Obituaries of George Dantzig


Vanguard Mathematician George Dantzig Dies

By Joe Holley
Washington Post Staff Writer
Thursday, May 19, 2005; B06

George B. Dantzig, 90, a mathematician who devised a formula that revolutionized planning, scheduling, network design and other complex functions integral to modern-day business, industry and government, died May 13 at his home in Palo Alto, Calif. The cause of death, according to his daughter, was complications from diabetes and cardiovascular disease.

Dr. Dantzig was known as the father of linear programming and as the inventor of the "simplex method," an algorithm for solving linear programming problems.

"He really created the field," said Irvin Lustig, an operations research software consultant who was Dr. Dantzig's student at Stanford University.

Dr. Dantzig's seminal work allows the airline industry, for example, to schedule crews and make fleet assignments. It's the tool that shipping companies use to determine how many planes they need and where their delivery trucks should be deployed. The oil industry long has used linear programming in refinery planning, as it determines how much of its raw product should become different grades of gasoline and how much should be used for petroleum-based byproducts. It's used in manufacturing, revenue management, telecommunications, advertising, architecture, circuit design and countless other areas.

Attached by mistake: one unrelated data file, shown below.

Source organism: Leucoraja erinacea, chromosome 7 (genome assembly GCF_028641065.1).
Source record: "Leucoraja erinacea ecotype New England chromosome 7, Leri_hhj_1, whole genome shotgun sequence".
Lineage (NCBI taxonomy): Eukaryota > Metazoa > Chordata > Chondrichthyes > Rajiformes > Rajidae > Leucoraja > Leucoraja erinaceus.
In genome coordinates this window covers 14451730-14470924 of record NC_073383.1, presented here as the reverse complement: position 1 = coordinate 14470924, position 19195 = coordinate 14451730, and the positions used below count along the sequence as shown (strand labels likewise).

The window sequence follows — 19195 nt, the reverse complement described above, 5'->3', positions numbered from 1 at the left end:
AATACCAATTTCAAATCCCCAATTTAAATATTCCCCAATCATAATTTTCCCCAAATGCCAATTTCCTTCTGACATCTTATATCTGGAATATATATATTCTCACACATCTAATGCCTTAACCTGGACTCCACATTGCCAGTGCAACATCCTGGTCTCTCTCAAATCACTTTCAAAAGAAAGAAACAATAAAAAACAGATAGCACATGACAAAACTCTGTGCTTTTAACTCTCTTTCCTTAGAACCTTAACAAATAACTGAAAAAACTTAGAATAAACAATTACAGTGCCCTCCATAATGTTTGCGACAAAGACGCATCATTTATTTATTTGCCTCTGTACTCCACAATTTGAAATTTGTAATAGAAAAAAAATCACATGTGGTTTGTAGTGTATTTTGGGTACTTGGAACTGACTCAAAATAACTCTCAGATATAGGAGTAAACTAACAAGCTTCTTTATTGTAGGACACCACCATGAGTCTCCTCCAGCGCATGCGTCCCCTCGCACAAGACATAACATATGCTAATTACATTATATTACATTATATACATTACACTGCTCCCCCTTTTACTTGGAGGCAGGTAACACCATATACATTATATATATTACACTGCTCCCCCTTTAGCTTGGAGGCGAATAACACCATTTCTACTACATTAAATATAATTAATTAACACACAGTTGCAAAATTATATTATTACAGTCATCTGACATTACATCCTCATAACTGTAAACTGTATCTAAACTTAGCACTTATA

"The virtually simultaneous development of linear programming and computers led to an explosion of applications, especially in the industrial sector," Stanford University Professor Arthur F. Veinott Jr. said in a statement. "For the first time in history, managers were given a powerful and practical method of formulating and comparing extremely large numbers of interdependent alternative courses of action to find one that was optimal."

George Bernard Dantzig was born in Portland, Ore., in 1914. His father, Tobias Dantzig, was a Russian mathematician who had gone to Paris to study with Henri Poincare, the renowned French mathematician and philosopher of science. Tobias Dantzig married Anja Ourisson, a student at the Sorbonne who also was studying mathematics, and the couple immigrated to the United States.

In the early 1920s, the Dantzig family moved to Baltimore and then to Washington, where Anja Dantzig became a linguist at the Library of Congress and her husband taught mathematics at the University of Maryland. Their son attended Powell Junior High School and Central High School, where he was fascinated by geometry. His father nurtured his interest by challenging him with complex geometry problems -- thousands of them.

Dr. Dantzig received his bachelor's degree in mathematics and physics from the University of Maryland in 1936 and his master's degree in mathematics from the University of Michigan in 1937.

Although he enjoyed statistics, abstract mathematics bored him. Abandoning academia, he moved back to Washington in 1937 and took a job with the Bureau of Labor Statistics.

In 1939, he resumed his studies at the University of California at Berkeley, studying statistics under mathematician Jerzy Neyman. An incident during his first year at Berkeley became a math-world legend.